That role now appears to have been usurped by officers.
Second, if the Council had wanted an Independent external review of its Constitution, it should have asked for it. It did not. Nor did it authorise officers to carry one out. Therefore officers have no mandate from the Council to arrange one.
(Readers should note that using an external reviewer also allows the officers at Fylde who should carry accountability for actions, inactions, and their decisions to become more distanced from that responsibility).
Thirdly, it sounded as though some of what ought to be recommended changes that are specific to the Melton Grove issue are about to be mixed in with a general review and update of the Constitution overall.
We smell an attempt to push this into long grass, for a long time, before another whitewash. Just as the Streetscene and other controversial items have been treated. The passage of time dims memories and dulls the edge of concern.
But only time will show whether we are right or not.
Cllr Akeroyd wanted to know if we'd had an external review of the Constitution before. The answer was "No"
Cllr Harper wanted to know why Blackpool had been chosen. The answer given was that Fylde has a close working relationship with Blackpool. The man that's doing it is very able and part of a national organisation that looks at Governance, and he does
training on Governance Issues.
Asked what it was costing, the answer was "About £1,000 I think"
The Chairman said he was happy with most of the recommendations, but noted that recommendation (i) (about training for councillors involved on external bodies) was not part of the Governance issue, it was about training, and that was being
addressed separately from the role of the Audit Committee.
He also said the interviews sounded OK but he thought they should, out of fairness, add Cllr Duffy to the list of those who would be interviewed.
We didn't just get her reply, but it sounded like - yes you can do that if you want - and we thought the tone a little petulant.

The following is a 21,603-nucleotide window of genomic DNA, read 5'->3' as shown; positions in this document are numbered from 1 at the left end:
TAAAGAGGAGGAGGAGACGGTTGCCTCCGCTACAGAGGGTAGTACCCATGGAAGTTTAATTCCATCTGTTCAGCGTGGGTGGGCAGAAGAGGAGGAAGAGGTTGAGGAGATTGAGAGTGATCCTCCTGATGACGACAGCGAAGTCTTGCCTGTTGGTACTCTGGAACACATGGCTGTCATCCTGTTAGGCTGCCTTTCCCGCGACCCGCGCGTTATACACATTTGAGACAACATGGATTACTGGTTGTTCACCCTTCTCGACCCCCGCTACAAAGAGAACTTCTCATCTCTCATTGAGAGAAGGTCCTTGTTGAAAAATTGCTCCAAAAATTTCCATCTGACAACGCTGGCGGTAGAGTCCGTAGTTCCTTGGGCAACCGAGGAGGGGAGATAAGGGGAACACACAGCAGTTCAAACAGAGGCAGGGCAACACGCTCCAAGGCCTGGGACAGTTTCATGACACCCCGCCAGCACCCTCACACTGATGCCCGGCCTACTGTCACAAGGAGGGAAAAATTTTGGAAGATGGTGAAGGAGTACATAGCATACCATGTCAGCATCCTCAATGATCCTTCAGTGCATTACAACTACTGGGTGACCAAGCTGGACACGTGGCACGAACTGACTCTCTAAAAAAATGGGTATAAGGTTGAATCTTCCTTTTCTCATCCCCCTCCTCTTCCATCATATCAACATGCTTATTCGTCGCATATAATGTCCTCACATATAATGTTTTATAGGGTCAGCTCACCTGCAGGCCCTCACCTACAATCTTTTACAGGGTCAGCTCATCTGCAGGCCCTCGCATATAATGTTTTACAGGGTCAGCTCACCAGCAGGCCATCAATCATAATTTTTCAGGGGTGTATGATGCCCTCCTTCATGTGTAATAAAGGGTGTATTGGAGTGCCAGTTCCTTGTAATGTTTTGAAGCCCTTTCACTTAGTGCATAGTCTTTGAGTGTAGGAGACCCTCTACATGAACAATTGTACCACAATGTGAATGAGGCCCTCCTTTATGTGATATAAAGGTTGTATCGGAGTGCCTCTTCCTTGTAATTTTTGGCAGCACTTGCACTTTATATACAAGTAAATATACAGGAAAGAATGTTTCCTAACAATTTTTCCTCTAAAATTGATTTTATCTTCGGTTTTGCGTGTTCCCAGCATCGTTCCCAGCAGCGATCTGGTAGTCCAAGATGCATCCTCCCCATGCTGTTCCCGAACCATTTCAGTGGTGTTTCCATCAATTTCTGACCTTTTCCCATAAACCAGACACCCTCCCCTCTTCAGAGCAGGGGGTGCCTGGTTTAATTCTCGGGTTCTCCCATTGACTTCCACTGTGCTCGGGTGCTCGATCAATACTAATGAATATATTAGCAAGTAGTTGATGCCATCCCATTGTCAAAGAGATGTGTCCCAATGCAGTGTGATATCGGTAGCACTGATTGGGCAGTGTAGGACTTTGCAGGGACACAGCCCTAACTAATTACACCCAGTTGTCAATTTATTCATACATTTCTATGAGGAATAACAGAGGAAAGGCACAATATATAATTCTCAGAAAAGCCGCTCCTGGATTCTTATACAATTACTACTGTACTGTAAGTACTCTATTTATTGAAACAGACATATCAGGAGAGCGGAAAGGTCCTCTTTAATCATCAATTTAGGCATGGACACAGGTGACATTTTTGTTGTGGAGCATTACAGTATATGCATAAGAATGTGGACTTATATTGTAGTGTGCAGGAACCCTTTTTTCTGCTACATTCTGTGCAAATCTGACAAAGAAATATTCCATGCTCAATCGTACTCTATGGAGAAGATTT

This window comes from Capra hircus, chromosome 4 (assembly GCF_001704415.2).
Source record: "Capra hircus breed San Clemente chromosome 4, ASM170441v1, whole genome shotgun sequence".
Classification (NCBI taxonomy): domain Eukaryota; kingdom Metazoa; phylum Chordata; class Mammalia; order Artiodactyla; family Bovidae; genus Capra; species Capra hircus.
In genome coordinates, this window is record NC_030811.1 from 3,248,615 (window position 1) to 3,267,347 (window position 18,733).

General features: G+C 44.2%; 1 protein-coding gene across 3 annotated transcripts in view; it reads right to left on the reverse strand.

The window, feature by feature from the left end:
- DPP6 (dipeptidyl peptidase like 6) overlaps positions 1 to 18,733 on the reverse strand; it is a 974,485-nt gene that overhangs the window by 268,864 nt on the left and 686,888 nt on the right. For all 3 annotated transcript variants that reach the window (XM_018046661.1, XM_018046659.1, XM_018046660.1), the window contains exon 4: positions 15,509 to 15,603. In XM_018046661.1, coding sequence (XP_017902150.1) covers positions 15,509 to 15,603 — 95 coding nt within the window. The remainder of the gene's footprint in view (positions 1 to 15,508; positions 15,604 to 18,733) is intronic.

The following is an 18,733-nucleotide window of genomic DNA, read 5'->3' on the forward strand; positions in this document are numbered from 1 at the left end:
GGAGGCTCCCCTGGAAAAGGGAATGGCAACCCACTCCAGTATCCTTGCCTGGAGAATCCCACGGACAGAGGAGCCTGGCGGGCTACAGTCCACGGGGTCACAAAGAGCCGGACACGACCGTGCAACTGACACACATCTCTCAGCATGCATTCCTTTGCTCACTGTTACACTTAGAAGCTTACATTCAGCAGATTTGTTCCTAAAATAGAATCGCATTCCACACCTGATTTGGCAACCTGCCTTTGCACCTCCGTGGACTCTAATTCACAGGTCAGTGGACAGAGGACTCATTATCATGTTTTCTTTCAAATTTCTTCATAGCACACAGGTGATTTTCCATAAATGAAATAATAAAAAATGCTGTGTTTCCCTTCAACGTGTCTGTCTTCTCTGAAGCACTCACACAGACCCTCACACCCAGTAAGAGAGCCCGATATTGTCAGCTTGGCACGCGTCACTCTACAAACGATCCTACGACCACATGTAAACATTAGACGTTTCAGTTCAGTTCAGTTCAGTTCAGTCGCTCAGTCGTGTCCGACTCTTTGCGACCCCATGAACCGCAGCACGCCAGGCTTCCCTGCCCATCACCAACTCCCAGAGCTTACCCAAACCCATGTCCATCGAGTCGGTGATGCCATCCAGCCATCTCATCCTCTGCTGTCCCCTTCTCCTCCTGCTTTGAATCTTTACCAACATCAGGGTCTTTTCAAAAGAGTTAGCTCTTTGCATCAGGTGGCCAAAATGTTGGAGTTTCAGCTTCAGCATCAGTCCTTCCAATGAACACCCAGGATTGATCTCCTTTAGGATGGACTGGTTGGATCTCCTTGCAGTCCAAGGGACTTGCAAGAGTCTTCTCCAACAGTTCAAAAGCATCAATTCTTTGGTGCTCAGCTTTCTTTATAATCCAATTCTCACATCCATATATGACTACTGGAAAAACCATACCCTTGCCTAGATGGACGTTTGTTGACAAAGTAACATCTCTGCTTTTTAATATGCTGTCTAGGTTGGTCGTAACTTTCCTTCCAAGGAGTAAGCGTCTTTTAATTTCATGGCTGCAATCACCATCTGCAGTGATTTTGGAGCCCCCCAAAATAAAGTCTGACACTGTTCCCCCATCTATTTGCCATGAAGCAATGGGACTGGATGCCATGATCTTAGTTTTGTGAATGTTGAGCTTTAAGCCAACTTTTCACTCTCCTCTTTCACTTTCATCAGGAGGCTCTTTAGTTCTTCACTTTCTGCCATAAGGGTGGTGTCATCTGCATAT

We were pleased that Cllr Singleton had made that suggestion.
Whilst it may be that it's better to have those who disagree with you 'inside the tent' where you can see what they're up to (rather than outside the tent where you can't), it did not seem to us that this was the rationale for Cllr Singleton's
move. It appeared to us as a sensible and proper decision that was also fair and just.
To be honest, we don't think the Constitution was that much at fault in the issue of Melton Grove (although changes made to it in other areas in recent years have turned it into something of a disaster) The problem was not what was written in
the Constitution, it was how people (mostly officers, but also some members) selectively interpreted the Constitution to their own agenda, and whilst those people remain at Fylde, the prospect of selective interpretation is ever present, so changing
the Constitution won't make an iota of difference.
When the Task and Finish Group (who investigated Melton Grove) said the problem was one of governance, we don't think for one minute they meant the Constitution, we think they really meant that officers hadn't behaved as they should have done, and the
Directors had, at best, placed far too much trust in the advice given by officers.
So it's behaviour that needs to change, not the rules.
And for the moment, this is where things are left.
Council asked Audit to consider what it had proposed. Officers have intervened to start what looks like mission creep or worse.
We'll bring you more in March
Dated: 27 January 2012